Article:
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EmonTx - a question about accuracy at low power

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Thank you Robert for answering… I sent you the picture below of 3 devices I have measured with emontx and using SCT-013-000… the first 3 columns from the left are the values of each device that were measured alone, the predicted values mean that are the values that I expect through the addition operator, and finally the actual values mean that are the values I have measured together… also realize the difference between the average of predicted and actual.

Those numbers are the real power in Watts?

Have you calibrated your emonTx - especially for phase error? Your kettle and grill are likely to be very close to unity power factor, the microwave is likely to be somewhat less than unity power factor. One way to check this will be to measure the combination of kettle and grill. It those add up to near to the measured total, then I suggest you should adjust the phase compensation in that channel (because the phase error is particular to the combination of current transformer and a.c. adapter) so that you get the highest real power (or highest power factor if you can display that - it’s calculated and available from the library) on those purely resistive loads. The full procedure is in the ‘Learn’ section here, additional notes if you are using monLibCM are in the documentation for that.

The phase error of both current transformer and a.c. adapter does vary according to the manufacturing batch, so it’s not something that we have any control over.

No, I haven’t calibrated the emonTx… I used the built in code… I will send it to you:

I tried to send you the code but it keeps giving me that the new users can’t post more than 2 links

Hi Shahd,

I bumped your account up a notch. You should be able to post your links now.

This the combination of Kettle + Grill as in the picture above that now I sent it

We know what the default sketch is. What you need to do - and you can only do this if you have a programmer - is to enter the “on-line” calibration mode at power-up. It can be adjusted there.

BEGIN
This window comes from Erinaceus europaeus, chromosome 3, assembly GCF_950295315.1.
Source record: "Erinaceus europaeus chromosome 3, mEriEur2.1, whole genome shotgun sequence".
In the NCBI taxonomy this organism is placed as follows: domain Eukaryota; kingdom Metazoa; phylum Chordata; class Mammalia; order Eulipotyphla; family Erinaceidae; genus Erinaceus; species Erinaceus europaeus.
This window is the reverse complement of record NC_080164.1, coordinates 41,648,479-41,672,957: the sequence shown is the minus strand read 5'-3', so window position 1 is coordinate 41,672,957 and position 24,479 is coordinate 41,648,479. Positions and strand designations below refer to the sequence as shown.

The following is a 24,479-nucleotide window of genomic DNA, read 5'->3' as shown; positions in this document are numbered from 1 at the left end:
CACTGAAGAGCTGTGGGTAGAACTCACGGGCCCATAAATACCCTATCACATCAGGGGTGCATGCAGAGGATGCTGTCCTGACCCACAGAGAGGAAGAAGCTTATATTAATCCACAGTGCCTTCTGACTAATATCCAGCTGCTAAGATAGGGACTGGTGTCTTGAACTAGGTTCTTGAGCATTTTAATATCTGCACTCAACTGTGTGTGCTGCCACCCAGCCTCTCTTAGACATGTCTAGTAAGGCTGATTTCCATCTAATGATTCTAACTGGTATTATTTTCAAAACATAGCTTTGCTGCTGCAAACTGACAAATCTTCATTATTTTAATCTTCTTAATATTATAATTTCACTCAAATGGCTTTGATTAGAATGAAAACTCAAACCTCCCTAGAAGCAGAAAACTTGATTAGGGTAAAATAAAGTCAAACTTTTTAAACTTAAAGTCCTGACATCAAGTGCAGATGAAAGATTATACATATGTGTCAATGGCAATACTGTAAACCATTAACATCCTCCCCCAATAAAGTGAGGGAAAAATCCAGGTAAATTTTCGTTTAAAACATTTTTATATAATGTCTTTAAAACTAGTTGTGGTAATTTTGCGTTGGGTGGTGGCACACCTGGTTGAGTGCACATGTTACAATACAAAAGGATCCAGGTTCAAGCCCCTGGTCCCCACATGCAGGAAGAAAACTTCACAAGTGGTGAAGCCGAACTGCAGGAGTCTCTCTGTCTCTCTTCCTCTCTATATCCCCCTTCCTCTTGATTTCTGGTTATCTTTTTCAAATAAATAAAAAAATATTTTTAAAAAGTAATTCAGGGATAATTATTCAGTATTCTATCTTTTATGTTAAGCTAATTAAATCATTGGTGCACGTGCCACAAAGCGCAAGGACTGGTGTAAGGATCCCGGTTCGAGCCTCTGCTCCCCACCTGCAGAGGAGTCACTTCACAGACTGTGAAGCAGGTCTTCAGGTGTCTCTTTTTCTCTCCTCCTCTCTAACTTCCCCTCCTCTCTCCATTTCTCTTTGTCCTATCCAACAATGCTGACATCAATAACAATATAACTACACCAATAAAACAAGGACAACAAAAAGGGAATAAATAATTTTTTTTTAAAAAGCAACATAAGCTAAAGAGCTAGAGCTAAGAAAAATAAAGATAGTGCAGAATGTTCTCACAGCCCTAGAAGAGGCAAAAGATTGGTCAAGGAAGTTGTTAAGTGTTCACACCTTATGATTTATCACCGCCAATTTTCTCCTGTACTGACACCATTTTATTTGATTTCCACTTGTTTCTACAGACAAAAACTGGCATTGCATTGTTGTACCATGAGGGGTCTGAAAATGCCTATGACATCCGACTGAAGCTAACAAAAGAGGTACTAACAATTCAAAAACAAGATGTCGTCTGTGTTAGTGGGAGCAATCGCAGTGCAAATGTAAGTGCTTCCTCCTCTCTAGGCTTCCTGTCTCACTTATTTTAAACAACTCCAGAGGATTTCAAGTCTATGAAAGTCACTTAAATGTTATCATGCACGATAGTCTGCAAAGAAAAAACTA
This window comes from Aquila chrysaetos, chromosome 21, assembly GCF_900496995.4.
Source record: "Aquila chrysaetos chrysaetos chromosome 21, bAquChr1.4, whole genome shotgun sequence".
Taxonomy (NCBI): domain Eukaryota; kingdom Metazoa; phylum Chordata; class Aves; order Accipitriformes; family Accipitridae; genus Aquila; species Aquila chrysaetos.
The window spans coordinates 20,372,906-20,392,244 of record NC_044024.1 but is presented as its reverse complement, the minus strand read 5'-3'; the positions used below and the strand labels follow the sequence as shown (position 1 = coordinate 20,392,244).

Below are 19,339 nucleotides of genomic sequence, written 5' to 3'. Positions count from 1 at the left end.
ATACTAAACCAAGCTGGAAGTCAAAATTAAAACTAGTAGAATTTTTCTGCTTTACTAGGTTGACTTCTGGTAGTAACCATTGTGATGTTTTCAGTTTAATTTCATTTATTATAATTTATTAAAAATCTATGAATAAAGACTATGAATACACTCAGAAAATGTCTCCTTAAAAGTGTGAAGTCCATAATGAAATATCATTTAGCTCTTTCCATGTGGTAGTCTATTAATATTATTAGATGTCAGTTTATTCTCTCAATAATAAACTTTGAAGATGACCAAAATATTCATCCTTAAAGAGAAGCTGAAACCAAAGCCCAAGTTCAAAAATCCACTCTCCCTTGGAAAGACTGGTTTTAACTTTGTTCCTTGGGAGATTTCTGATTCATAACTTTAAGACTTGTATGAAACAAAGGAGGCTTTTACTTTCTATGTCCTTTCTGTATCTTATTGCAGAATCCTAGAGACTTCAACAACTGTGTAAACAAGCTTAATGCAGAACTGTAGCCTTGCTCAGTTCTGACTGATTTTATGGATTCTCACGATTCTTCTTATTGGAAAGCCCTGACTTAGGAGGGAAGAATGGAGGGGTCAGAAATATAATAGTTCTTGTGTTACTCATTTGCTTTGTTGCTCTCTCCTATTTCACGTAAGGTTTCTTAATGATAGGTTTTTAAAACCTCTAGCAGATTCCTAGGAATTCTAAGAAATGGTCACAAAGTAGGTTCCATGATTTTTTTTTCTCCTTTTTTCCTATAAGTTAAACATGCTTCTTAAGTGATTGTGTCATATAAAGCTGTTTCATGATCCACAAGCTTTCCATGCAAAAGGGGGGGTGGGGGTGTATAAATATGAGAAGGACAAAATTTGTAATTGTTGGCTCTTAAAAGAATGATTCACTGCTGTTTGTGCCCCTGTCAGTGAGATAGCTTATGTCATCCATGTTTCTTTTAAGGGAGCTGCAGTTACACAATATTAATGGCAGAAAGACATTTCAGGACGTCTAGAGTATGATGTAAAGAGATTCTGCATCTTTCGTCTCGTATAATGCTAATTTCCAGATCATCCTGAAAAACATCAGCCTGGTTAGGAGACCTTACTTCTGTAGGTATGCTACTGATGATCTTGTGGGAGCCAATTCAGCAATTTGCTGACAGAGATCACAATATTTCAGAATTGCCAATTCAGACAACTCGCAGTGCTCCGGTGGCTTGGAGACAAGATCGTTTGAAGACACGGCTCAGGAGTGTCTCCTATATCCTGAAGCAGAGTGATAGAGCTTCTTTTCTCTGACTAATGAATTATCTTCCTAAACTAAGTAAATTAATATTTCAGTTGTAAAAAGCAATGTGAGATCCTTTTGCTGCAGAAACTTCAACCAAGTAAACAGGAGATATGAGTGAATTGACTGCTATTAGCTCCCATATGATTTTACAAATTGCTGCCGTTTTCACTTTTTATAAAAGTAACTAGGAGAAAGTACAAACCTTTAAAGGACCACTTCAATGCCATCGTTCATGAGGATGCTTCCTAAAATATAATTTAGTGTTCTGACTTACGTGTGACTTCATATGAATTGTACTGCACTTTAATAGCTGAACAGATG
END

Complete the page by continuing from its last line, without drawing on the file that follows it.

Those values are much closer - within about 1%, which I think is reasonable given that “full scale” is 23 kW.

So it looks as if the power factor of your microwave oven is indeed showing up an error in the phase correction.

Thank you Bill very much

I have a programmer…Thank you Robert very much I appreciate that

Sorry for bothering you Robert… One more question: the truth is that I want to know how can I enter the “on-line” calibration mode

Or you connect a Pi to the serial output :grinning:.

Do you have a recent sketch in your emonTx? - when did you buy your emonTx?

If you connect the programmer (using the Arduino IDE) and power it while looking at the serial monitor, you will see the instructions.

If you have an older emonTx and sketch (bought before 18 October 2019), then it will not have on-line calibration, and you will need to edit the sketch, compile and upload any changes.

EmonTx code.txt (23.2 KB)

yes I bought it before 18 October 2019… And I have the sketch I sent it now to you

That is not complete - many lines are missing at the beginning.

However, the line you need to change is
const float phase_shift= 1.7;

Change the number 1.7 a small amount each time.

If you can add, inside loop( ), for the c.t that you are using
Serial.println(ct1.powerFactor);
and adjust phase_shift so that the power factor is as close to 1.0 as possible, then that is the best you can do.

@borpin
How do you do that?
My Pi’s are serially connected as a matter of course.
Thx

I did quite a bit here about how I connected serially. Final bit was re uploading a new sketch to the TX. Does assume the tx line and rst is connected.

For completely different reasons, I’ve measured the current linearity of emonLibCM in an emonPi. It uses the same components as the emonTx. At 0 A, it read 140–150 mA. At 0.501 A, it read 0.54 A. At currents of 1 A up to 100 A, the error was 0.3% or less, which is well within the accuracy band of the multimeter that I was using.

Note: Transformer phase errors that naturally increase at very low currents mean that this result cannot transfer to the real power that is calculated from the voltage and current readings.